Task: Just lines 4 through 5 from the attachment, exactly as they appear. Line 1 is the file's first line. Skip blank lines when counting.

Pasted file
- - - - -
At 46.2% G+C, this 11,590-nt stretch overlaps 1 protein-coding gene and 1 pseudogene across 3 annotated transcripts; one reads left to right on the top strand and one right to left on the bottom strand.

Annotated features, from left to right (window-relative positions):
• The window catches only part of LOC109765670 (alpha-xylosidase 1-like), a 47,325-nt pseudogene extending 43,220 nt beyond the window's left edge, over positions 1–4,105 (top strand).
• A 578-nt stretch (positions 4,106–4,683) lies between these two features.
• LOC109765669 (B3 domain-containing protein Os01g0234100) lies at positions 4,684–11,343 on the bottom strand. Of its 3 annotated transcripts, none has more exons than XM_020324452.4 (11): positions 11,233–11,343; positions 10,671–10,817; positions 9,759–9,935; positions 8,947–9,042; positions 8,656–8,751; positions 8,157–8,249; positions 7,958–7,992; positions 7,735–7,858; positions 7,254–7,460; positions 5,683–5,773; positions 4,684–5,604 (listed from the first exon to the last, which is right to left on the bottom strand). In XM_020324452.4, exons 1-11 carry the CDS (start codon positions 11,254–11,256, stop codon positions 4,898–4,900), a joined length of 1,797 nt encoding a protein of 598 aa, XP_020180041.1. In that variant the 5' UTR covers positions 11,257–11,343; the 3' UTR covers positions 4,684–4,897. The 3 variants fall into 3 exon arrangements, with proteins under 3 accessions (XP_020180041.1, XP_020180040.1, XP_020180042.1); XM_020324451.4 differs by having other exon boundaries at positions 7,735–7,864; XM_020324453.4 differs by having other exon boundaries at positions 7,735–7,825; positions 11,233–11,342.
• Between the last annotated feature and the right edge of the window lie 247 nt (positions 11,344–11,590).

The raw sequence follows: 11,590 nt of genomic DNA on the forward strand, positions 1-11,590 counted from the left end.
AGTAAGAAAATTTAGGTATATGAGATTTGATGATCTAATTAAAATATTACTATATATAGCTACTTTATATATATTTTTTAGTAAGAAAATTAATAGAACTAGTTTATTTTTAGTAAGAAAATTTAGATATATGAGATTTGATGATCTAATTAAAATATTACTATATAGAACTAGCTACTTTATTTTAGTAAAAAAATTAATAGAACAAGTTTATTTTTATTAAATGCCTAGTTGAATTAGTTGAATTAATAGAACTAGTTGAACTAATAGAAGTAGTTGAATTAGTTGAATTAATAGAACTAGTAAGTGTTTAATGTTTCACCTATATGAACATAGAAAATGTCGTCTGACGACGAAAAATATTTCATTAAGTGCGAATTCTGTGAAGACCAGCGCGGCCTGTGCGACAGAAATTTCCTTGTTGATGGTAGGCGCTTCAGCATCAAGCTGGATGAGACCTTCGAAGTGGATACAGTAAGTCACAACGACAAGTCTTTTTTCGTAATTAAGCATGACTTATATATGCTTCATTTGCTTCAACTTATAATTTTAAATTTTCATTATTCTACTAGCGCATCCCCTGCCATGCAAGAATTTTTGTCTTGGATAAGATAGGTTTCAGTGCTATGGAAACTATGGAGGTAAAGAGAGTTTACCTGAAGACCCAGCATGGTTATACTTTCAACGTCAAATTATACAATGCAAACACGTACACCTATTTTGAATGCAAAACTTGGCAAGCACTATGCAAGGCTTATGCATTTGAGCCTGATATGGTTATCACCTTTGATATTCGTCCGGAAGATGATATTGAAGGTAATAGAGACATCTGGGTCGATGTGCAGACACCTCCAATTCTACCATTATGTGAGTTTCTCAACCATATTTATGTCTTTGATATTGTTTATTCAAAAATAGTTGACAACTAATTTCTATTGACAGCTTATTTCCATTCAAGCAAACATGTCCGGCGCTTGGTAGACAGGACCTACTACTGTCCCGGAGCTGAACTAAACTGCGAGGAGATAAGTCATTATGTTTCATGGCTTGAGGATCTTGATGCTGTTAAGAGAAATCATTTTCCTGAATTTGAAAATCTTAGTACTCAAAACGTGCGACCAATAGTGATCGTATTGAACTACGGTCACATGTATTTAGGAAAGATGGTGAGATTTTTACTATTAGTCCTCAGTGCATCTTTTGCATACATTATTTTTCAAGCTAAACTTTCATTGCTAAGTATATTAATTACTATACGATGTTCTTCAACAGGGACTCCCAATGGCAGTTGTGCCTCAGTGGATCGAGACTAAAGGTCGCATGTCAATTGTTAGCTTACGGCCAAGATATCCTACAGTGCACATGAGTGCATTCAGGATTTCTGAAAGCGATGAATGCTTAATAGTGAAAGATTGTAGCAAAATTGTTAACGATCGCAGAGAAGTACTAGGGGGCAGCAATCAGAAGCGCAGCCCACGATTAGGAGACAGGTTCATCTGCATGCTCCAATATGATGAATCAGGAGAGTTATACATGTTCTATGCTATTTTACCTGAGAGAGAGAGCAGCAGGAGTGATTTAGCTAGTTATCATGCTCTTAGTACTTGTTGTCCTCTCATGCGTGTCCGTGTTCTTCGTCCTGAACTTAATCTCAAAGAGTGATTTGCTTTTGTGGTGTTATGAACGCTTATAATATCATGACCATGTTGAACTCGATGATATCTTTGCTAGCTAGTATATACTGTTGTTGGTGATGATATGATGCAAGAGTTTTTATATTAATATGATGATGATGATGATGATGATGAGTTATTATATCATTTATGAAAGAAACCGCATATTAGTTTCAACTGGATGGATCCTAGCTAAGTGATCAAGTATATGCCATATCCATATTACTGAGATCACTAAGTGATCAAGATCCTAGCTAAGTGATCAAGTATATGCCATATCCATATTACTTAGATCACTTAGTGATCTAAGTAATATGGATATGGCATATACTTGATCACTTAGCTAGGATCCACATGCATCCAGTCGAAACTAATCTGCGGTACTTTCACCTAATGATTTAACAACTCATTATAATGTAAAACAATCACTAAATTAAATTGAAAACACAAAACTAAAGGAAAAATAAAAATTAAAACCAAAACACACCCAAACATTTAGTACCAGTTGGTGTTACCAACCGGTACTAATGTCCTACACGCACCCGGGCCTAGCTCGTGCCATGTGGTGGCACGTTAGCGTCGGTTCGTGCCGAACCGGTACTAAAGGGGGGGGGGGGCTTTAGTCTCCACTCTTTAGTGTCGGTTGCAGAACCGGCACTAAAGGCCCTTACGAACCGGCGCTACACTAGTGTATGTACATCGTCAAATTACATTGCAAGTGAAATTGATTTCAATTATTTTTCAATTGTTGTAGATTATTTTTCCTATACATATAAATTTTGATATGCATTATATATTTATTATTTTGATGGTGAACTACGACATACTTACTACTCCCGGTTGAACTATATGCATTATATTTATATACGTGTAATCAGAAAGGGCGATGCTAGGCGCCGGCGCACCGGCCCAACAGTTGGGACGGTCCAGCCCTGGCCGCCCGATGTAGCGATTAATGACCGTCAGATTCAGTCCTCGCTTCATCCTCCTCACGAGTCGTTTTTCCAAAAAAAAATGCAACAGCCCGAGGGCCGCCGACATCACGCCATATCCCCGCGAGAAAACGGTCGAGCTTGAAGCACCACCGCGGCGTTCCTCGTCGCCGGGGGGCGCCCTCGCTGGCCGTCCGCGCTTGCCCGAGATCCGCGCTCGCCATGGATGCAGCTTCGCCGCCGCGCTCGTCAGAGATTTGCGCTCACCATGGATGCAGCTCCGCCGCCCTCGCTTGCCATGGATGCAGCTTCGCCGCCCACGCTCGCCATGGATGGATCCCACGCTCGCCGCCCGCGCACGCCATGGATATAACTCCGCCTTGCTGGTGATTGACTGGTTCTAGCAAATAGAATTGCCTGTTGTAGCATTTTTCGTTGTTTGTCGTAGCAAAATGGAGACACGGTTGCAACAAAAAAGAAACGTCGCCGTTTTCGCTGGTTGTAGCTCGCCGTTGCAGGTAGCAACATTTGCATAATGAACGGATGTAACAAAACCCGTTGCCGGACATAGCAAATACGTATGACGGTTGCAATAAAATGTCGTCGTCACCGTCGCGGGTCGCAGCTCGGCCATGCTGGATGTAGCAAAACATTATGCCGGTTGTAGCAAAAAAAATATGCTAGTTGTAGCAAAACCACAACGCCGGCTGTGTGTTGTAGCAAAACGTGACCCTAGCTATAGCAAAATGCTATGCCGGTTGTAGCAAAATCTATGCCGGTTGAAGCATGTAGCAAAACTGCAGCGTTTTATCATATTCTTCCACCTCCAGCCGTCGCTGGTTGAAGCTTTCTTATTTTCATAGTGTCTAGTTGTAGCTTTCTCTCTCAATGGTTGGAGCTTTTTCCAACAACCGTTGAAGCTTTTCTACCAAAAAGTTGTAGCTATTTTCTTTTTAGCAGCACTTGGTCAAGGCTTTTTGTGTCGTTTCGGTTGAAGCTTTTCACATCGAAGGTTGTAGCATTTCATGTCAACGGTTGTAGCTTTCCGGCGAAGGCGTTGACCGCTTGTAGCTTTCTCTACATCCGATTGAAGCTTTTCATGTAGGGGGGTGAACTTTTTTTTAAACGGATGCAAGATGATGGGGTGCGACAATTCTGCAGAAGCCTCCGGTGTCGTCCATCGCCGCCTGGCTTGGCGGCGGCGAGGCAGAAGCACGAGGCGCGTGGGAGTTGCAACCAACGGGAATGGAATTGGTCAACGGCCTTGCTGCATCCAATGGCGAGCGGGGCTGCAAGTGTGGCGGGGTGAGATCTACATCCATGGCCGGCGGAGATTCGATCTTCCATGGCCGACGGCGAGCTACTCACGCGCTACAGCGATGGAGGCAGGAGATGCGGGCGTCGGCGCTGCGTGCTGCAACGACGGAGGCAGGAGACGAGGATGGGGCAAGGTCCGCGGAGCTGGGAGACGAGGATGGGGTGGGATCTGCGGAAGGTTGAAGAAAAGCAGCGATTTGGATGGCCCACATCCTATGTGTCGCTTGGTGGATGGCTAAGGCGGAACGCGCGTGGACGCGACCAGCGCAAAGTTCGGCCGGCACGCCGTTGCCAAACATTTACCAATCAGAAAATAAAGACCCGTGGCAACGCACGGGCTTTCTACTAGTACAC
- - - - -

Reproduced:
• A 578-nt stretch (positions 4,106–4,683) lies between these two features.
• LOC109765669 (B3 domain-containing protein Os01g0234100) lies at positions 4,684–11,343 on the bottom strand. Of its 3 annotated transcripts, none has more exons than XM_020324452.4 (11): positions 11,233–11,343; positions 10,671–10,817; positions 9,759–9,935; positions 8,947–9,042; positions 8,656–8,751; positions 8,157–8,249; positions 7,958–7,992; positions 7,735–7,858; positions 7,254–7,460; positions 5,683–5,773; positions 4,684–5,604 (listed from the first exon to the last, which is right to left on the bottom strand). In XM_020324452.4, exons 1-11 carry the CDS (start codon positions 11,254–11,256, stop codon positions 4,898–4,900), a joined length of 1,797 nt encoding a protein of 598 aa, XP_020180041.1. In that variant the 5' UTR covers positions 11,257–11,343; the 3' UTR covers positions 4,684–4,897. The 3 variants fall into 3 exon arrangements, with proteins under 3 accessions (XP_020180041.1, XP_020180040.1, XP_020180042.1); XM_020324451.4 differs by having other exon boundaries at positions 7,735–7,864; XM_020324453.4 differs by having other exon boundaries at positions 7,735–7,825; positions 11,233–11,342.